Moderate drinking isn’t likely to extend your life, according to a new meta-analysis that adds to the mounting scientific consensus that alcohol consumption offers few health benefits and comes with serious risks.
That conclusion may be surprising to anyone who’s heard that moderate drinking—usually defined as no more than two alcoholic beverages per day for men, or one for women—is good for the heart, potentially helping prevent heart disease, strokes, and heart attacks. Numerous studies have also linked the Mediterranean diet, red wine and all, with long, healthy lives.
“The idea that alcohol is good for your health is so ingrained in many cultures,” says Tim Stockwell, who co-authored the new meta-analysis and is a professor of psychology at Canada’s University of Victoria and former director of the Canadian Institute for Substance Use Research. While there’s still some back and forth in the research world, Stockwell says that concept is built on decades of flawed science.
Many studies on alcohol and health compared light or moderate drinkers to people who abstain from alcohol, without adequately accounting for the fact that many people quit drinking because they have health problems or previously drank heavily. Many studies also focused on older adults, in whom this trend may be particularly apparent. “People who are still healthy in their 70s and 80s can continue to drink,” Stockwell says. “Those who become frail, are on medication, or socialize less [tend to] stop or cut down on their drinking.” Moderate drinkers may indeed be healthier than abstainers, but alcohol isn’t necessarily the reason.
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Stockwell and his colleagues, who published their meta-analysis in JAMA Network Open on Mar. 31, set out to correct some of those issues. They reviewed more than 100 previously published studies on alcohol consumption and mortality, involving nearly 5 million research participants in all, and accounted for how “sick quitters,” older study groups, and other factors may have skewed earlier results.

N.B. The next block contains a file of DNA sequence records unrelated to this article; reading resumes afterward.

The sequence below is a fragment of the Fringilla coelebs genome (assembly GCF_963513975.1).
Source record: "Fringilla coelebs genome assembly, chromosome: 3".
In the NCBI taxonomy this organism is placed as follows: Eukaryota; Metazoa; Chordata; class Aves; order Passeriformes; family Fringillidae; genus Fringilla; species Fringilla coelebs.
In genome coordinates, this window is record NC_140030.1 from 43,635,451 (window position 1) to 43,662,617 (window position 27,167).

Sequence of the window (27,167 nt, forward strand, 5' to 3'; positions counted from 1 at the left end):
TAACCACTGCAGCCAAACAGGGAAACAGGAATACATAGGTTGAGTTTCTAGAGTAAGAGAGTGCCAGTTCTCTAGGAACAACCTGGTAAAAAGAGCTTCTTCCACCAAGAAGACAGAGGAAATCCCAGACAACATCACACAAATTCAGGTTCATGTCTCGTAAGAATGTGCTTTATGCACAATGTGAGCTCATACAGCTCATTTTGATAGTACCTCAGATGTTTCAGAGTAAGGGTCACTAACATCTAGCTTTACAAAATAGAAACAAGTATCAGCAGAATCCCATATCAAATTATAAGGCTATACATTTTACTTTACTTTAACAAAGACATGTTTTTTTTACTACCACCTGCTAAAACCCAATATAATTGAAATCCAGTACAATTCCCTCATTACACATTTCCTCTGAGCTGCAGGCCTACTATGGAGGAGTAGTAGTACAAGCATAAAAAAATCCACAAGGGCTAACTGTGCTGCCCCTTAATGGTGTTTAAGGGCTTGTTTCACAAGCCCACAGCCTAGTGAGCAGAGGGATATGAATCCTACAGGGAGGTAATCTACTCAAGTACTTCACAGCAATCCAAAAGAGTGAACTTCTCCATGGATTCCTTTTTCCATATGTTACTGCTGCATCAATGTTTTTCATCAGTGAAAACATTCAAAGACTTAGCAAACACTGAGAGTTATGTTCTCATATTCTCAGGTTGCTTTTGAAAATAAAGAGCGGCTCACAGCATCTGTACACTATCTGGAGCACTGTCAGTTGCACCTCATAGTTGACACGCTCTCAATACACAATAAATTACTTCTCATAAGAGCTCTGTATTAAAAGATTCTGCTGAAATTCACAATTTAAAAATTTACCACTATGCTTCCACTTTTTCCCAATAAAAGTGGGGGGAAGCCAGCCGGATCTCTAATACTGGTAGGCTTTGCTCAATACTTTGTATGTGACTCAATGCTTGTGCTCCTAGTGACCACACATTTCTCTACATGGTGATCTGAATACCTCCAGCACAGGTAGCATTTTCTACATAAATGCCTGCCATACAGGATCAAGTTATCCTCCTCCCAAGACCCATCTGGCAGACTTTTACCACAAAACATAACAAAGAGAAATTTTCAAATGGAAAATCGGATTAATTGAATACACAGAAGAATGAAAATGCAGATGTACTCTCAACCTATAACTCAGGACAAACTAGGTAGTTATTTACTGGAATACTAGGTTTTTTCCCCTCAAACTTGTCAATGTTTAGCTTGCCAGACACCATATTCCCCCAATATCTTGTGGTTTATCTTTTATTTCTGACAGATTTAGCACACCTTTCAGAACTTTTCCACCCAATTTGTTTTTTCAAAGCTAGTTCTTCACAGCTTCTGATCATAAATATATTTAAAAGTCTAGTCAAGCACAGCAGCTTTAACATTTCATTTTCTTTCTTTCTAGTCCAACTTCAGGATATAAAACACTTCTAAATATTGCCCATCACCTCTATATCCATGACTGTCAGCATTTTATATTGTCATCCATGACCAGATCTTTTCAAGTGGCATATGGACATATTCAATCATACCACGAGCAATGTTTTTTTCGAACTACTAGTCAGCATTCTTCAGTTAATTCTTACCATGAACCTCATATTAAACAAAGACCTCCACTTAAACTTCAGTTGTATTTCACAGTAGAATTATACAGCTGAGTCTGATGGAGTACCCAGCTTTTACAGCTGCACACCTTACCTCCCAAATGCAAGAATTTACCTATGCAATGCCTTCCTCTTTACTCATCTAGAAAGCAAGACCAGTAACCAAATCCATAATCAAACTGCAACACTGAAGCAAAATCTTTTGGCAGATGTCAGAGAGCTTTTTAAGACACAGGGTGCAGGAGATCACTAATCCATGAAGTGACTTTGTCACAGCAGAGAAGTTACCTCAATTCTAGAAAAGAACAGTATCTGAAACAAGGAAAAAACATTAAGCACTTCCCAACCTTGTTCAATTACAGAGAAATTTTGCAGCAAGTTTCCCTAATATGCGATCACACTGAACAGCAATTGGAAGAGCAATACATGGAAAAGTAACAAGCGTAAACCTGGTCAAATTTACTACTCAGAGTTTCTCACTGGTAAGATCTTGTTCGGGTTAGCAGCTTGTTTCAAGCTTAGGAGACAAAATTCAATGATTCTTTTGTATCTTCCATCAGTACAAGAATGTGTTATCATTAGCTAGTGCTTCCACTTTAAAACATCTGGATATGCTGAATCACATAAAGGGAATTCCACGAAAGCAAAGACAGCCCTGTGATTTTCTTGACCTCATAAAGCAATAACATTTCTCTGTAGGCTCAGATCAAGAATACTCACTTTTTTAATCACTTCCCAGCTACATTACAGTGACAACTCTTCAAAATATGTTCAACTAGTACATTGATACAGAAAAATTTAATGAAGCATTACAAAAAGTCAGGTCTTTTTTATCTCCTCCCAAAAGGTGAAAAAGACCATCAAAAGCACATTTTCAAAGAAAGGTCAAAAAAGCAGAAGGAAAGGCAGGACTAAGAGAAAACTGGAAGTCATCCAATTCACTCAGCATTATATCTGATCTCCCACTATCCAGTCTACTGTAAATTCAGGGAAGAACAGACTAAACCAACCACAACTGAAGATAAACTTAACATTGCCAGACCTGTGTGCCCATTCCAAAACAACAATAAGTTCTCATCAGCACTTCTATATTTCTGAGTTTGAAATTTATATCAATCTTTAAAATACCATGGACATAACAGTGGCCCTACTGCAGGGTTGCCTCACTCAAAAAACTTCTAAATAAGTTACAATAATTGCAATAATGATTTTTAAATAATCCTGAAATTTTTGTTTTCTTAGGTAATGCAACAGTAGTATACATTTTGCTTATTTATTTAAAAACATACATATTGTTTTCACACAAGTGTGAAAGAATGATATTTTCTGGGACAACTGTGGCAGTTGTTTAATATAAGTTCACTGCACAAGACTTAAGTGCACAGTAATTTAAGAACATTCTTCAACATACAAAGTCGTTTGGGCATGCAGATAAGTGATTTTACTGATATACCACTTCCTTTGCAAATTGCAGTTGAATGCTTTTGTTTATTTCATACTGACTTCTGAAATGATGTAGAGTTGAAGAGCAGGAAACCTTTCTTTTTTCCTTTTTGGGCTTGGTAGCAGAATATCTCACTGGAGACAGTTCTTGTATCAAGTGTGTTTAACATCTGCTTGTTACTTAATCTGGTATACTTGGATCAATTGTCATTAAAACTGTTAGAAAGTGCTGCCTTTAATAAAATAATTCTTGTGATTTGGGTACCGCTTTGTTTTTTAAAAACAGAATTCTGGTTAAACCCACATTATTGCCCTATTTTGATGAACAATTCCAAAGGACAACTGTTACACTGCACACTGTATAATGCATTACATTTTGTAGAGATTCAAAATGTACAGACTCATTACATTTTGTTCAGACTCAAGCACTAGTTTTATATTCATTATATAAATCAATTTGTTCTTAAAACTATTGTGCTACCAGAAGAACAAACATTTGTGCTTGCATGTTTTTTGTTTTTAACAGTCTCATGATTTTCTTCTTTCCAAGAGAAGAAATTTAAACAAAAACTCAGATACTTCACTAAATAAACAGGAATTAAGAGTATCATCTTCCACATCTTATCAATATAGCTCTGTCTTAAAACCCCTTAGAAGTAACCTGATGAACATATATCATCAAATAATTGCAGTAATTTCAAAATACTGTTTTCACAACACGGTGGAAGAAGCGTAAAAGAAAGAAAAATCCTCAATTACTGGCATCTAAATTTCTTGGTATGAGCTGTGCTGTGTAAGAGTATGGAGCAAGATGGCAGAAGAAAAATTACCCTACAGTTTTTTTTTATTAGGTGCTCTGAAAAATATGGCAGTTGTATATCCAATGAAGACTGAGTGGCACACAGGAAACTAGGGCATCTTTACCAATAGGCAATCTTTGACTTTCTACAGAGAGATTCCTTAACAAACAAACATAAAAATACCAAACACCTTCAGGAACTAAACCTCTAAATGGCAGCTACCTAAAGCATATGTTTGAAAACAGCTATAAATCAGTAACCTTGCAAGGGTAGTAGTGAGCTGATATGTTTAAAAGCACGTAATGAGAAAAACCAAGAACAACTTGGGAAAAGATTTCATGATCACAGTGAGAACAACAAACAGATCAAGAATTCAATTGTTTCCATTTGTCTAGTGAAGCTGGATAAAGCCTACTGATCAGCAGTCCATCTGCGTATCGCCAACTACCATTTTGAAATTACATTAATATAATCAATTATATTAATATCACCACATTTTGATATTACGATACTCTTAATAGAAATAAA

When compared to lifetime non-drinkers, people who had roughly two drinks per day or less did not have a significantly lower risk of premature death, the researchers found. People who drank heavily—defined as about three drinks per day or more—had higher mortality risks than non- or occasional drinkers.
“At higher levels, per drink, women seem to be at greater risk of mortality than men,” Stockwell adds. That may be because women, on average, are smaller than men and become impaired by less alcohol, he says.
Nonetheless, excessive alcohol use is linked to health issues that affect people of any gender, including a range of cancers, liver disease, dementia, and—despite the narrative that alcohol is heart-healthy—cardiovascular disease.
Earlier this year, both the Canadian Centre on Substance Use and Addiction and the World Health Organization (WHO) published guidance saying the safest amount of drinking is none. “When it comes to alcohol consumption,” the WHO’s statement reads, “there is no safe amount that does not affect health.” (Stockwell was on the advisory panel behind Canada’s guidelines.)
U.S. regulators have not been as explicit in their guidance. The U.S. government’s Dietary Guidelines for Americans say that “drinking less is better for health than drinking more” and recommend men have no more than two drinks per day, and women no more than one.
Science aside, Stockwell says deciding whether and how much to drink is a personal choice. Based on his research, Stockwell estimates that someone who drinks one alcoholic beverage per day shaves about five minutes off their lifespan with each drink, and the losses compound at higher levels of consumption. Whether that’s an acceptable tradeoff, Stockwell says, is up to the drinker.
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Write to Jamie Ducharme at firstname.lastname@example.org